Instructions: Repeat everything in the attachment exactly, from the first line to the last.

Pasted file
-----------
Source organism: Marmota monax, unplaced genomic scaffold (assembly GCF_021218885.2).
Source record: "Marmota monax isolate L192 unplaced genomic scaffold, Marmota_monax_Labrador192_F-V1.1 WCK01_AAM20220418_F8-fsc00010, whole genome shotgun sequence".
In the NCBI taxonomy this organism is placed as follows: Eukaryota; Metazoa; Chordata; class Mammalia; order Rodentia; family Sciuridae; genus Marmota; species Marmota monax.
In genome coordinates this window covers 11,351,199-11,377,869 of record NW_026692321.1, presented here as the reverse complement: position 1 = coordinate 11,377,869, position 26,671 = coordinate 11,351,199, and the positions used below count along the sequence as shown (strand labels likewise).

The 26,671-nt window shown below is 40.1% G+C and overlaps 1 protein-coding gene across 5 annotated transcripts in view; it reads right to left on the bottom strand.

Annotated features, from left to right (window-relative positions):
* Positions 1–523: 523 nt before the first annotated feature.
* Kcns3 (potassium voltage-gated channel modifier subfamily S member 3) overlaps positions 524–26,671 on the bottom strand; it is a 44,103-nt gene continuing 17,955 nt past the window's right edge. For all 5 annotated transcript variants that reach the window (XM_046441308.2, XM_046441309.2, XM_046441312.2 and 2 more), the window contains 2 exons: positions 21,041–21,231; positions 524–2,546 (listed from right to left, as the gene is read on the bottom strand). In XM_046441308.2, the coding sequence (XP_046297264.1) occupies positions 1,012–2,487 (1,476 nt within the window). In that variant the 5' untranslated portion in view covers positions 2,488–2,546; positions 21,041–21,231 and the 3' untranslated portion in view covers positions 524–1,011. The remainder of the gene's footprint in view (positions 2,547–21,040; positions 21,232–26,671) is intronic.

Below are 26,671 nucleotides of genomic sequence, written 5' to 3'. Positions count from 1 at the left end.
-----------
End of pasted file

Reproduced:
Source organism: Marmota monax, unplaced genomic scaffold (assembly GCF_021218885.2).
Source record: "Marmota monax isolate L192 unplaced genomic scaffold, Marmota_monax_Labrador192_F-V1.1 WCK01_AAM20220418_F8-fsc00010, whole genome shotgun sequence".
In the NCBI taxonomy this organism is placed as follows: Eukaryota; Metazoa; Chordata; class Mammalia; order Rodentia; family Sciuridae; genus Marmota; species Marmota monax.
In genome coordinates this window covers 11,351,199-11,377,869 of record NW_026692321.1, presented here as the reverse complement: position 1 = coordinate 11,377,869, position 26,671 = coordinate 11,351,199, and the positions used below count along the sequence as shown (strand labels likewise).

The 26,671-nt window shown below is 40.1% G+C and overlaps 1 protein-coding gene across 5 annotated transcripts in view; it reads right to left on the bottom strand.

Annotated features, from left to right (window-relative positions):
* Positions 1–523: 523 nt before the first annotated feature.
* Kcns3 (potassium voltage-gated channel modifier subfamily S member 3) overlaps positions 524–26,671 on the bottom strand; it is a 44,103-nt gene continuing 17,955 nt past the window's right edge. For all 5 annotated transcript variants that reach the window (XM_046441308.2, XM_046441309.2, XM_046441312.2 and 2 more), the window contains 2 exons: positions 21,041–21,231; positions 524–2,546 (listed from right to left, as the gene is read on the bottom strand). In XM_046441308.2, the coding sequence (XP_046297264.1) occupies positions 1,012–2,487 (1,476 nt within the window). In that variant the 5' untranslated portion in view covers positions 2,488–2,546; positions 21,041–21,231 and the 3' untranslated portion in view covers positions 524–1,011. The remainder of the gene's footprint in view (positions 2,547–21,040; positions 21,232–26,671) is intronic.

Below are 26,671 nucleotides of genomic sequence, written 5' to 3'. Positions count from 1 at the left end.